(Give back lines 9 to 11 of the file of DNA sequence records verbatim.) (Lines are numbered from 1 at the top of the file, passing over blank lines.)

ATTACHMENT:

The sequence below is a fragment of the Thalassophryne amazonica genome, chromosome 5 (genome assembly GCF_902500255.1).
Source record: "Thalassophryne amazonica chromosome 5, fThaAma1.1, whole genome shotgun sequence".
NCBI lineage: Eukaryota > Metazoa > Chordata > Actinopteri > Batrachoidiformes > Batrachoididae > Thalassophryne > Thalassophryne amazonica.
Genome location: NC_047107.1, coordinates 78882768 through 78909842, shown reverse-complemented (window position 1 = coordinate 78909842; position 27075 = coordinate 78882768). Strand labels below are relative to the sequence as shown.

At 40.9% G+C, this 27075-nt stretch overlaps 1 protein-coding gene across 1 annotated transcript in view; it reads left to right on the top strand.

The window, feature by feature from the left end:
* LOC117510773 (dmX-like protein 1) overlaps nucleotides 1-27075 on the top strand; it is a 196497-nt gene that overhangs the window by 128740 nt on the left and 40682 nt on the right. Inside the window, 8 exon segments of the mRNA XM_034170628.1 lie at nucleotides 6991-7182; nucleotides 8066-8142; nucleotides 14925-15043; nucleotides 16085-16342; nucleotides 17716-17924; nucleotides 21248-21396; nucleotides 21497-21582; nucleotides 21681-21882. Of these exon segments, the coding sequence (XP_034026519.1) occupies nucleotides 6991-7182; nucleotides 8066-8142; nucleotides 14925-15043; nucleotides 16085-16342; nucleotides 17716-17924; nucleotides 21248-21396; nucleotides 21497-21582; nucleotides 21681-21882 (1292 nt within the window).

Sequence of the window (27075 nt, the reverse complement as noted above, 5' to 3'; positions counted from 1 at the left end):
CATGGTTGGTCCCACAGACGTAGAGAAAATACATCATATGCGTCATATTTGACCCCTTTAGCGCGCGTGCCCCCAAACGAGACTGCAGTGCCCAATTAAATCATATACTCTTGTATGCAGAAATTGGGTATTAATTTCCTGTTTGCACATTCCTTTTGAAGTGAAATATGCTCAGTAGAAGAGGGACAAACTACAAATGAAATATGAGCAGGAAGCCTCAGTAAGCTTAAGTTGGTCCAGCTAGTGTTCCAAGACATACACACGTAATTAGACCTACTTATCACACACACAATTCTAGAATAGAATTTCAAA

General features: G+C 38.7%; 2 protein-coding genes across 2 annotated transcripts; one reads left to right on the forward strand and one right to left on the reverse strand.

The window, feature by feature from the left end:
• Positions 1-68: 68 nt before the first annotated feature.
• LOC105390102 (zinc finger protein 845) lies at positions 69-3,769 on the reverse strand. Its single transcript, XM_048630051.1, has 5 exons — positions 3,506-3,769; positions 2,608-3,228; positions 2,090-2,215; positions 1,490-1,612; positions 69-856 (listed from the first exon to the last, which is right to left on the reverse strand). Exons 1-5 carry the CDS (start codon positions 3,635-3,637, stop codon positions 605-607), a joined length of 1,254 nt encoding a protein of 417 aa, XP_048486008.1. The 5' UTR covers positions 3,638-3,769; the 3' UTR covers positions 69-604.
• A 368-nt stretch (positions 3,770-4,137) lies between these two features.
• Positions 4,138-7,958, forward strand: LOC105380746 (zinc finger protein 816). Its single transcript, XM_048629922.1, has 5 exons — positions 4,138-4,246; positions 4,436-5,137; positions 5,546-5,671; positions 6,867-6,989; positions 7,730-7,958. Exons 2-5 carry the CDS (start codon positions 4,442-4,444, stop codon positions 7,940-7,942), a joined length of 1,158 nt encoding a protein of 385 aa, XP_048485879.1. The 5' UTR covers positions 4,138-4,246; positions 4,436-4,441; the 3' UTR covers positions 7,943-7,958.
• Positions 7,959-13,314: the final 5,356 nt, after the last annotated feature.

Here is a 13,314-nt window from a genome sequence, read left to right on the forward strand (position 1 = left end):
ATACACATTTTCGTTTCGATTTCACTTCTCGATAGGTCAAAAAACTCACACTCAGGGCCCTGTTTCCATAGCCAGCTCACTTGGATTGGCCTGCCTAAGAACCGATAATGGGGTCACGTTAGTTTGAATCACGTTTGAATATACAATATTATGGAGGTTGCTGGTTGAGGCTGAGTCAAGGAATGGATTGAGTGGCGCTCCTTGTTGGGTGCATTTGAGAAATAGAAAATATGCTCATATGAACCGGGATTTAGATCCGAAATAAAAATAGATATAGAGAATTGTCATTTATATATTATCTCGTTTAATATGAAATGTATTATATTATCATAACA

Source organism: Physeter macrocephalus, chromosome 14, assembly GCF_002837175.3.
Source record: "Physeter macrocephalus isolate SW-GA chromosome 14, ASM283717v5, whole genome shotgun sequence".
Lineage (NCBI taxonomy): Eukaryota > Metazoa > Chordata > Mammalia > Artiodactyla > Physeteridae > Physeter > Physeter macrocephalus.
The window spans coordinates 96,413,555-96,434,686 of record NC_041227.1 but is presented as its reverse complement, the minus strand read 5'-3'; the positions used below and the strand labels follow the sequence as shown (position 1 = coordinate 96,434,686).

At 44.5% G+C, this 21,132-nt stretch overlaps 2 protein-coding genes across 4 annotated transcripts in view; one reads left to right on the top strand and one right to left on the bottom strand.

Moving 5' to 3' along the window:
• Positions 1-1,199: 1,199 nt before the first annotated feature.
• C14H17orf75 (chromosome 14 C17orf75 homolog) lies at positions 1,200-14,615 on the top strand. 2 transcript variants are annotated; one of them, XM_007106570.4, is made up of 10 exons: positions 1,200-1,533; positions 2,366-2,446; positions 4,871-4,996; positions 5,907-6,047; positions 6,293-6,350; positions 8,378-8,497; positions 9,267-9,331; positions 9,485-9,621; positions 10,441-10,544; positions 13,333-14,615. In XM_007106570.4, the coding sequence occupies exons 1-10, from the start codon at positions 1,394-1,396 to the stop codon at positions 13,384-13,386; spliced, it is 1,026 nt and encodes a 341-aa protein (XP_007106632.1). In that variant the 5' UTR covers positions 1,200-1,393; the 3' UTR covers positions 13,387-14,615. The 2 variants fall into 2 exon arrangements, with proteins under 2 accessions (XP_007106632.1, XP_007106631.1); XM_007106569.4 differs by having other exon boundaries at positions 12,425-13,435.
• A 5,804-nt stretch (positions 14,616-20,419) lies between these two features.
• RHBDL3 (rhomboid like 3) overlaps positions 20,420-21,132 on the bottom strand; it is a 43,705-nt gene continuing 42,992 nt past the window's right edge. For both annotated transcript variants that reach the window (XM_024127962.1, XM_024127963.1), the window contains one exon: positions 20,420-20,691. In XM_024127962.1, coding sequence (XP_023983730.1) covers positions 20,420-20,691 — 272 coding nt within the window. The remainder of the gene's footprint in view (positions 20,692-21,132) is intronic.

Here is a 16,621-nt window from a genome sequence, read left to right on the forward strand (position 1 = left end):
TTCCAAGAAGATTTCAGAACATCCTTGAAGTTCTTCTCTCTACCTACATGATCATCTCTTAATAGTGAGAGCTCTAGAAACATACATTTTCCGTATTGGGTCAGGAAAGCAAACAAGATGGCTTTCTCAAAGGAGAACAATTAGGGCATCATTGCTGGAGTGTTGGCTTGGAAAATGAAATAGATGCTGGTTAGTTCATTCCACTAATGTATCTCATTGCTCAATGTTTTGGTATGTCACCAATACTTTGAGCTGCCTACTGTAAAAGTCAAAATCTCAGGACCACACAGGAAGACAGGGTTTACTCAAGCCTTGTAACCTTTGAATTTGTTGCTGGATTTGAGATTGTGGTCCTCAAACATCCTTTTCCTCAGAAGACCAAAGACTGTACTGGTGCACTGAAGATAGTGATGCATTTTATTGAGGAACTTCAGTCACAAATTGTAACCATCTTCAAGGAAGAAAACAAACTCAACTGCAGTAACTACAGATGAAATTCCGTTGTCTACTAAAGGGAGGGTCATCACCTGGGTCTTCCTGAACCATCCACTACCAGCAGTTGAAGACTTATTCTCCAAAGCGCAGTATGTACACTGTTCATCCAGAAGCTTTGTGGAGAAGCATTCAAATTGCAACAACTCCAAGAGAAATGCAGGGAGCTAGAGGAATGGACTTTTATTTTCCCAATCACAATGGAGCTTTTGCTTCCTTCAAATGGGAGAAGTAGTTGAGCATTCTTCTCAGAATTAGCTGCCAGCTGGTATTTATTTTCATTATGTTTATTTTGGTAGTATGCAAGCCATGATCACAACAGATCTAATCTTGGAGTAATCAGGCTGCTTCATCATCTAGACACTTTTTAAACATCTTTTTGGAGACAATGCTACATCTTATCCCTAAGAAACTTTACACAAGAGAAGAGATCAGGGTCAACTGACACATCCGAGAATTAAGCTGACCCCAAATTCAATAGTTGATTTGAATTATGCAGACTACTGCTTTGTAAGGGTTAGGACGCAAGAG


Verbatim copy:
CATGGTTGGTCCCACAGACGTAGAGAAAATACATCATATGCGTCATATTTGACCCCTTTAGCGCGCGTGCCCCCAAACGAGACTGCAGTGCCCAATTAAATCATATACTCTTGTATGCAGAAATTGGGTATTAATTTCCTGTTTGCACATTCCTTTTGAAGTGAAATATGCTCAGTAGAAGAGGGACAAACTACAAATGAAATATGAGCAGGAAGCCTCAGTAAGCTTAAGTTGGTCCAGCTAGTGTTCCAAGACATACACACGTAATTAGACCTACTTATCACACACACAATTCTAGAATAGAATTTCAAA

General features: G+C 38.7%; 2 protein-coding genes across 2 annotated transcripts; one reads left to right on the forward strand and one right to left on the reverse strand.

The window, feature by feature from the left end: